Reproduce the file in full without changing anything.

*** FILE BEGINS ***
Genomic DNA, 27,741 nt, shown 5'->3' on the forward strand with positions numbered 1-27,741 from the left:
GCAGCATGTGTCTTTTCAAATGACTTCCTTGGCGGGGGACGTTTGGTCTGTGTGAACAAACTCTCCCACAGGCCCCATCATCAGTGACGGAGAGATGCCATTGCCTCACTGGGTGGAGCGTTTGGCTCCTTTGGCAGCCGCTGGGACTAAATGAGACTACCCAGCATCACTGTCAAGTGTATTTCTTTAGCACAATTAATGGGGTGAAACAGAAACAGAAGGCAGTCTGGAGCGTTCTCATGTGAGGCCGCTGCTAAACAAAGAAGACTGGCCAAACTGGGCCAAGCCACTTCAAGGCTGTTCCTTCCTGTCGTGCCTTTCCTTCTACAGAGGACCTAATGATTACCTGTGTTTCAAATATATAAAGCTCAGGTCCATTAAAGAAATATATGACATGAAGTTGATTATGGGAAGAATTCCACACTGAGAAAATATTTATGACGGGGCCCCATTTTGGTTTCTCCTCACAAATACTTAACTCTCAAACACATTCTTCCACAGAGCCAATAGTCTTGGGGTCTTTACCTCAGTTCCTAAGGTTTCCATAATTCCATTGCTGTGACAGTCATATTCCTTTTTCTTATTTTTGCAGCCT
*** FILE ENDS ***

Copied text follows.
Genomic DNA, 27,741 nt, shown 5'->3' on the forward strand with positions numbered 1-27,741 from the left:
GCAGCATGTGTCTTTTCAAATGACTTCCTTGGCGGGGGACGTTTGGTCTGTGTGAACAAACTCTCCCACAGGCCCCATCATCAGTGACGGAGAGATGCCATTGCCTCACTGGGTGGAGCGTTTGGCTCCTTTGGCAGCCGCTGGGACTAAATGAGACTACCCAGCATCACTGTCAAGTGTATTTCTTTAGCACAATTAATGGGGTGAAACAGAAACAGAAGGCAGTCTGGAGCGTTCTCATGTGAGGCCGCTGCTAAACAAAGAAGACTGGCCAAACTGGGCCAAGCCACTTCAAGGCTGTTCCTTCCTGTCGTGCCTTTCCTTCTACAGAGGACCTAATGATTACCTGTGTTTCAAATATATAAAGCTCAGGTCCATTAAAGAAATATATGACATGAAGTTGATTATGGGAAGAATTCCACACTGAGAAAATATTTATGACGGGGCCCCATTTTGGTTTCTCCTCACAAATACTTAACTCTCAAACACATTCTTCCACAGAGCCAATAGTCTTGGGGTCTTTACCTCAGTTCCTAAGGTTTCCATAATTCCATTGCTGTGACAGTCATATTCCTTTTTCTTATTTTTGCAGCCT